Xest writes: A man in the UK has been jailed for just over 4 months for trolling, and has also been given an order banning him from using social networking sites for 5 years. The trolling in question involved insulting a person who committed suicide by jumping in front a train by posting offensive remarks on a page dedicated to her memory, and creating a YouTube parody of Thomas the Tank with the deceased girls face in place of Thomas'.
Is it about time trolling to this extent saw this kind of punishment, or is this punishment simply too harsh for someone who perhaps didn't realise how seriously his actions would be taken by the authorities?
Xest writes: Over the last decade on Slashdot since the events of 9/11 we have constantly been bombarded with stories reporting the continued deterioration of freedom and civil liberties in the West as governments come up with their new latest and greatest scheme to track down terrorists and criminals however negative the effect is on the rest of the law abiding population.
Today, Nick Clegg, the deputy prime minister of Britain's new coalition government who came to power just last week outlined the new government's vision for the future of British civil liberties. The government has so far confirmation that they will be abolishing Britain's ID card database, abolishing the National Identity Register, abolishing the ContactPoint database, look into reforming libel laws to protect freedom of speech, will be restoring protections for the right to peaceful protest, and will improve the fairness of the DNA database to ensure innocent people's DNA is no longer held on it. This all begs the question; is the tide finally turning against deterioration of our rights and freedom?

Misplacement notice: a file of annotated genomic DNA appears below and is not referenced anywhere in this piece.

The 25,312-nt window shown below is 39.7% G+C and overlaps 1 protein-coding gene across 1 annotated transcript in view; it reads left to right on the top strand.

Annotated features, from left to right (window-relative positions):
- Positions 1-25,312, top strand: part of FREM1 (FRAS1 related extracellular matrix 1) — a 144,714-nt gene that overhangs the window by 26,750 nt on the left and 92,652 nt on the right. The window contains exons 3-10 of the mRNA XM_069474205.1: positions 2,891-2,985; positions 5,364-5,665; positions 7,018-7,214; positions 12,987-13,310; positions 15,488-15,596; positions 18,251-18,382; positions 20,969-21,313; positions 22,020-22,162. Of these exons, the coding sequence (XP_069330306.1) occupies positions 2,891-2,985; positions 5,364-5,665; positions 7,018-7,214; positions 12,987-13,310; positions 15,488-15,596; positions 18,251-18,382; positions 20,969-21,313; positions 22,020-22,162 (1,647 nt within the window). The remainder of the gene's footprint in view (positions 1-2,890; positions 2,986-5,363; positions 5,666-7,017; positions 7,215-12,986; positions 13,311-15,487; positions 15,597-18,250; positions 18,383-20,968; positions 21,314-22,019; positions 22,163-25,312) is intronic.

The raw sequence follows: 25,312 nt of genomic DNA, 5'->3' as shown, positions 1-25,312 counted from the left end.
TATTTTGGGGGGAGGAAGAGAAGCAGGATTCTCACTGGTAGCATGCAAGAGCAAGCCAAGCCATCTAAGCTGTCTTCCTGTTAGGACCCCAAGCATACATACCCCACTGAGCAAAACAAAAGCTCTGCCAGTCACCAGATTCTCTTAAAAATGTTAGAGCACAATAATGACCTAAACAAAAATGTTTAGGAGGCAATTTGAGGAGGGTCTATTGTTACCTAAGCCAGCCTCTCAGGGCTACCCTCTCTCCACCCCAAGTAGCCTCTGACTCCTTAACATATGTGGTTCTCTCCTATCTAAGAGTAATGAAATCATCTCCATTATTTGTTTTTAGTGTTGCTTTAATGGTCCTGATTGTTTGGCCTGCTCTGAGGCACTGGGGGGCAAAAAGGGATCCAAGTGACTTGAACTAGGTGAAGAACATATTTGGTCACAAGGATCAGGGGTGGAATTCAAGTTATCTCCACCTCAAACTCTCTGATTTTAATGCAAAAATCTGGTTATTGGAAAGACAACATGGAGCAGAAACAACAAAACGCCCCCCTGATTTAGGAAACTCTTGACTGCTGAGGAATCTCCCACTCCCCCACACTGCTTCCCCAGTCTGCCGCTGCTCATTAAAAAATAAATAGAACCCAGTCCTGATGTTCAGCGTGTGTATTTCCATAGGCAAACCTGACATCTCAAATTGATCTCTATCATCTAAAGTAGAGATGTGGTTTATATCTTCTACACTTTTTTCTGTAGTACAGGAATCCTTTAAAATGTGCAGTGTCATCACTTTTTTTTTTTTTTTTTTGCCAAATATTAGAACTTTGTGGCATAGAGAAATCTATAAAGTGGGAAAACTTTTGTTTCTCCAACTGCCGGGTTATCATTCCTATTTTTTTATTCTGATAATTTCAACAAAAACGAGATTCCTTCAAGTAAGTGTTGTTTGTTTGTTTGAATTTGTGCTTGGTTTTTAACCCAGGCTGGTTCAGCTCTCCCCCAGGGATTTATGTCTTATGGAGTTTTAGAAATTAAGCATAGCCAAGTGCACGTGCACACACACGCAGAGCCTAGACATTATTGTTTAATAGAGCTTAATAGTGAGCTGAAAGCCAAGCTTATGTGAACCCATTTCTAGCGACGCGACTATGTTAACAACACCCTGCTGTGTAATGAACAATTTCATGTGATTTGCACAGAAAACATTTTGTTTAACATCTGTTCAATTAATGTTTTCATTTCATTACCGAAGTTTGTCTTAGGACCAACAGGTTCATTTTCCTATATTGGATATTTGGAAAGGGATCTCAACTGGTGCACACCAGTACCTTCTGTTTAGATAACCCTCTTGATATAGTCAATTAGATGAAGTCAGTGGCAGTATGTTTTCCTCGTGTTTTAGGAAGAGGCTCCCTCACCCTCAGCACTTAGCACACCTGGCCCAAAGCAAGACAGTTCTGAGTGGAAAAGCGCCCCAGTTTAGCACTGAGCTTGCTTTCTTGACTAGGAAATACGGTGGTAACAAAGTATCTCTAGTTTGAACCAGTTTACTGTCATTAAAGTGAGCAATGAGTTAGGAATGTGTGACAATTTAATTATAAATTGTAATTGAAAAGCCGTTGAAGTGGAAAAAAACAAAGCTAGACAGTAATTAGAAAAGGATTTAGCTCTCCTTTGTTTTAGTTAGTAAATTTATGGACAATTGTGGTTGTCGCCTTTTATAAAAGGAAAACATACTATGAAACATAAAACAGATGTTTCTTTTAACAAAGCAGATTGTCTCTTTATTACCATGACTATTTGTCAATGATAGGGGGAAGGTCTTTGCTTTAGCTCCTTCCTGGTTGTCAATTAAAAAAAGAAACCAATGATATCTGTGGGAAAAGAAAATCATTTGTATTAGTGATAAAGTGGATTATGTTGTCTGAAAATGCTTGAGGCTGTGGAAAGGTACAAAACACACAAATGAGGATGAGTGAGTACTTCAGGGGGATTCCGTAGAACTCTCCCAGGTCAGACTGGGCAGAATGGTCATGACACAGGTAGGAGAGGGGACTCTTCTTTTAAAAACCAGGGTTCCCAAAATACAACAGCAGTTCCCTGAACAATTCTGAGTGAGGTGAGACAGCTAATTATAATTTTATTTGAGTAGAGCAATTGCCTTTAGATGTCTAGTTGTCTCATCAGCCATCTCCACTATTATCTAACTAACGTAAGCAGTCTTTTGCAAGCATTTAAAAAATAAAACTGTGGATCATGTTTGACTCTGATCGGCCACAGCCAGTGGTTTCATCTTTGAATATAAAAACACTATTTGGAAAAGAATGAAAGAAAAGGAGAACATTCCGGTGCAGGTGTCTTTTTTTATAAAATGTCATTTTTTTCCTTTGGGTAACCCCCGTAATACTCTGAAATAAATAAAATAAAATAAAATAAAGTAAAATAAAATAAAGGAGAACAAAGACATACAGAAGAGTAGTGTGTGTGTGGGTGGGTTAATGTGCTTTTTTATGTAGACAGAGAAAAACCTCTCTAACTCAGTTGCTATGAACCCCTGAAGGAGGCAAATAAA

The results of this rhetoric are yet to be seen, but if they are sincere in their aims, and truly even wish to allow citizens to recommend laws for removal as stated, then might we perhaps even see the dreadful Digital Economy Act repealed? Right now it's too early to tell, but a positive vibe on civil liberties from people now in power is often news in itself when taken in the context of the last decade of mostly doom and gloom for civil liberties and freedom.